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Google Play Store DF-DFERH-01 error: Here's how you can try to fix it

A better explanation would be nice, Google.

Published onMarch 5, 2024

We’ve complained many times about the cryptic errors apps and services can generate, and the Google Play Store‘s “DF-DFERH-01” certainly counts among them. Thankfully, Google does at least explain that it means the app is having trouble retrieving data from a cloud server. But what can you do to fix the error if you run into it?

How to fix the Google Play Store DF-DFERH-01 error

Google Play Store app next to other Google Apps stock photo
Edgar Cervantes / Android Authority

DF-DFERH-01 remains cryptic not just because of its name, but because Google doesn’t even begin to suggest what you can do to get around it. One of the troubleshooting steps below is almost guaranteed to solve your problem, however.

  • Try your download again. The error is only triggered by trying to download apps on the Play Store (including updates), so if there’s a temporary server or connection issue involved, you may have luck waiting a few seconds or minutes before repeating your last action. You can scan a site like Downdetector to see if there are widespread outages. If there are, you may need to wait a few hours while Google resolves the situation.
  • Check your internet connection. If you can’t obtain data from a server, the answer could be as simple as a poor internet connection on your end. Try relocating to somewhere with a better cellular or Wi-Fi signal. If both options are available, you might switch from one source to the other.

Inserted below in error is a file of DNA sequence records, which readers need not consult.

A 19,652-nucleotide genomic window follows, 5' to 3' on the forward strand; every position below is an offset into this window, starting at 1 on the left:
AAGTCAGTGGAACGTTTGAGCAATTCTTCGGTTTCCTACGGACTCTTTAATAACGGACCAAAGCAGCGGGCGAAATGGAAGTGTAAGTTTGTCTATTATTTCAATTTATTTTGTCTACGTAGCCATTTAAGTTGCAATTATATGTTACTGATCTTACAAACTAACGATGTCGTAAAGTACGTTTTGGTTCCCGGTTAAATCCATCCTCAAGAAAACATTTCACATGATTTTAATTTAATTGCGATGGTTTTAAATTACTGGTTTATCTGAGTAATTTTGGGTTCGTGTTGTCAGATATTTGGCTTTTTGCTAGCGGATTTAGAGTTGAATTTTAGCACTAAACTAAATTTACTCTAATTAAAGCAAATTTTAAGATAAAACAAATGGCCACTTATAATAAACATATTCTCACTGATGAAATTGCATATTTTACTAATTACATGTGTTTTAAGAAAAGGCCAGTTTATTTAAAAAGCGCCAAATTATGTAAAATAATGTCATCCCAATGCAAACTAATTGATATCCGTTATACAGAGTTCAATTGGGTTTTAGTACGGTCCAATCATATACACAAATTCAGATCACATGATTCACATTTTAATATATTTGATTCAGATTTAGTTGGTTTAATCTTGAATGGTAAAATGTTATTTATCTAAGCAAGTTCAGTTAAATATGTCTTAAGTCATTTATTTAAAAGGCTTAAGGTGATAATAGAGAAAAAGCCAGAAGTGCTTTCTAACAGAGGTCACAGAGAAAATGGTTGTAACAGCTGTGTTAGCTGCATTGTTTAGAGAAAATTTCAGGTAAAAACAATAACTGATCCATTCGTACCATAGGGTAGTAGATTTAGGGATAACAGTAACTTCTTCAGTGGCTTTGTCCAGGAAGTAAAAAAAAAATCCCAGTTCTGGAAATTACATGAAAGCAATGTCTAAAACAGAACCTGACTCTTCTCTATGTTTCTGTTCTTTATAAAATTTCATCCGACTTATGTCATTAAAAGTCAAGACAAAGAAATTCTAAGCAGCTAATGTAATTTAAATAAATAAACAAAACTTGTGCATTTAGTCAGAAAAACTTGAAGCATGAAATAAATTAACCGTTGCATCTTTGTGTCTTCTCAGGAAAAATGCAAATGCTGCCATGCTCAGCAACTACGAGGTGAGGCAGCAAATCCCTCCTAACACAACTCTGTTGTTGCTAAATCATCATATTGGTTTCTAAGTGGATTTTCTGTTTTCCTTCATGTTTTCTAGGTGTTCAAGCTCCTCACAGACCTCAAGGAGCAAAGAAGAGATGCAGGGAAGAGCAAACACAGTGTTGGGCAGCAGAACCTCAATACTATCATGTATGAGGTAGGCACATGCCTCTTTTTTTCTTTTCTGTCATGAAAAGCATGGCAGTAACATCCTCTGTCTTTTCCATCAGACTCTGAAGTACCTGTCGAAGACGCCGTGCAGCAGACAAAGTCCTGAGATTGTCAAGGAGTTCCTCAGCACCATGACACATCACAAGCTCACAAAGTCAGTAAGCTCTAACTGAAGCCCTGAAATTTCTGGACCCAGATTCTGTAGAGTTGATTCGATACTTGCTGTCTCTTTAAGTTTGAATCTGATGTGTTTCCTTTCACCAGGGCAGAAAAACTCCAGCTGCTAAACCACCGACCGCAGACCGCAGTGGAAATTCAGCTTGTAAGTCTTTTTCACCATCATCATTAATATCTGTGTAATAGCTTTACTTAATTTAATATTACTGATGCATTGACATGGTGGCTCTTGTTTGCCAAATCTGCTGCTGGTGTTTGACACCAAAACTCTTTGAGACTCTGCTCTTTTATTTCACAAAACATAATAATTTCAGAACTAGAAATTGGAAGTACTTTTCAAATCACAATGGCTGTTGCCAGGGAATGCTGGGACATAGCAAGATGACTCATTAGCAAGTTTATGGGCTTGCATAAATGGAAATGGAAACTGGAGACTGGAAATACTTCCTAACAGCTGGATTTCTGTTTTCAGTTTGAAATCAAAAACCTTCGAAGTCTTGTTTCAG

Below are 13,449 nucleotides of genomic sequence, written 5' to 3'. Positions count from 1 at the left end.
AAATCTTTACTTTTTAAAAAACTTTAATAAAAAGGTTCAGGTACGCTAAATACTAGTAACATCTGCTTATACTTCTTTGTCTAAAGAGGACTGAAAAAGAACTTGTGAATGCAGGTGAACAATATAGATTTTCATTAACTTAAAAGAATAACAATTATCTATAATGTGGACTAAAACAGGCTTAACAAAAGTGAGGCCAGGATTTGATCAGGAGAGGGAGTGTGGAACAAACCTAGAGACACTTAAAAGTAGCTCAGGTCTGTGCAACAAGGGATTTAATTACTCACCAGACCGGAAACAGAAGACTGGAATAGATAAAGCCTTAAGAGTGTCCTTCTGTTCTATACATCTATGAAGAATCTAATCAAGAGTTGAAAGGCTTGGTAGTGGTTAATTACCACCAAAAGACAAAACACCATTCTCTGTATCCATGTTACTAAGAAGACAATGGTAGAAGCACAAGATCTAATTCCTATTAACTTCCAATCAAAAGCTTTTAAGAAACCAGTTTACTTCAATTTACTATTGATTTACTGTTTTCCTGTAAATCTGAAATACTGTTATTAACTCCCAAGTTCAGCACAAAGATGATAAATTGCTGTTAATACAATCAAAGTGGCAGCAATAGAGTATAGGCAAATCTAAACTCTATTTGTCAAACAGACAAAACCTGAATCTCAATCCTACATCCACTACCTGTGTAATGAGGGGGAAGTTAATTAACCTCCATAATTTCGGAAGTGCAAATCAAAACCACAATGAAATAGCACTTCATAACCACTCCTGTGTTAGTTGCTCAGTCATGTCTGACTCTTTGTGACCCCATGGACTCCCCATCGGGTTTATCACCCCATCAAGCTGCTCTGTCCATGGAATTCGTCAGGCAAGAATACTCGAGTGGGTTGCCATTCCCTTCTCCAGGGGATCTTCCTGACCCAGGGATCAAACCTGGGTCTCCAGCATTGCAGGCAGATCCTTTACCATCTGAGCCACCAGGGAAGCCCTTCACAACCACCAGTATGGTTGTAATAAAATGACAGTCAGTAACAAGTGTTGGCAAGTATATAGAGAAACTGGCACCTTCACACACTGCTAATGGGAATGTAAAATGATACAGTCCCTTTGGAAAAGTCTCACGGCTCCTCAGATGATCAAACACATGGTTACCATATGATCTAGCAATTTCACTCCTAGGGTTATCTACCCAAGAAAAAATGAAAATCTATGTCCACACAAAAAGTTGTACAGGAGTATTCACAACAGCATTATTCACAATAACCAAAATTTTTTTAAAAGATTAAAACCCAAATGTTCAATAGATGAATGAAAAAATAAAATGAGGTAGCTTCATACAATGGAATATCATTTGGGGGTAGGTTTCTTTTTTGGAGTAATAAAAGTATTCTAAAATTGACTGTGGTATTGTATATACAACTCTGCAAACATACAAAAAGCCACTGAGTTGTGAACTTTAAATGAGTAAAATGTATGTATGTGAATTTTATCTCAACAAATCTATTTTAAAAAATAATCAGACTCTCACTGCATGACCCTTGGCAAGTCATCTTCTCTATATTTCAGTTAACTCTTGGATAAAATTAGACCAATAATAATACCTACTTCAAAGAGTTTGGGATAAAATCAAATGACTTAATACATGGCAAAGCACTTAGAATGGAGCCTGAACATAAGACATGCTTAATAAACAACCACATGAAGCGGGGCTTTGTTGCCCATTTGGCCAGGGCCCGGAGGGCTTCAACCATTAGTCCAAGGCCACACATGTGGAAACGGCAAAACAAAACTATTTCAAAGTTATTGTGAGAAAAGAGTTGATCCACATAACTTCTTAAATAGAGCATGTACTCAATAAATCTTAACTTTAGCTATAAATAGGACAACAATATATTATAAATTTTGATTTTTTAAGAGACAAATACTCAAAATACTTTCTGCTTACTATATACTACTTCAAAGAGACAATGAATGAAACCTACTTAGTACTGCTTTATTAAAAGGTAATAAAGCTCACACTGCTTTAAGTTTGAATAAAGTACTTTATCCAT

• Update the Play Store app and/or the rest of Android. While this is unlikely to solve the issue, software bugs could potentially be to blame, and it’s always wise to keep Android and its apps as up-to-date as possible. Follow our linked guides for more info. Even if updates don’t fix anything, you’re giving the Play Store a fresh start and ruling out potential causes.
  • Force-quit the Play Store app and relaunch it. Conceivably there could be temporary cache- or process-related problems that might be solved be restarting the app. You shouldn’t have to quit any other apps, although it can’t hurt to free up some more system memory.
  • Manually wipe the Play Store’s cache. If you want to be absolutely thorough about software issues, you can directly clear the app’s cache. It’s possible that bad caching is creating a miscommunication. On most Android devices, you can accomplish this step by navigating to Settings > Storage > Other apps > Google Play Store (or some variation of this) and tapping on Clear cache.
  • Restart your phone or tablet. This accomplishes something similar to reloading the Play Store, but for all of Android, not just one app. It might save time to skip straight to this step instead of force-quitting.

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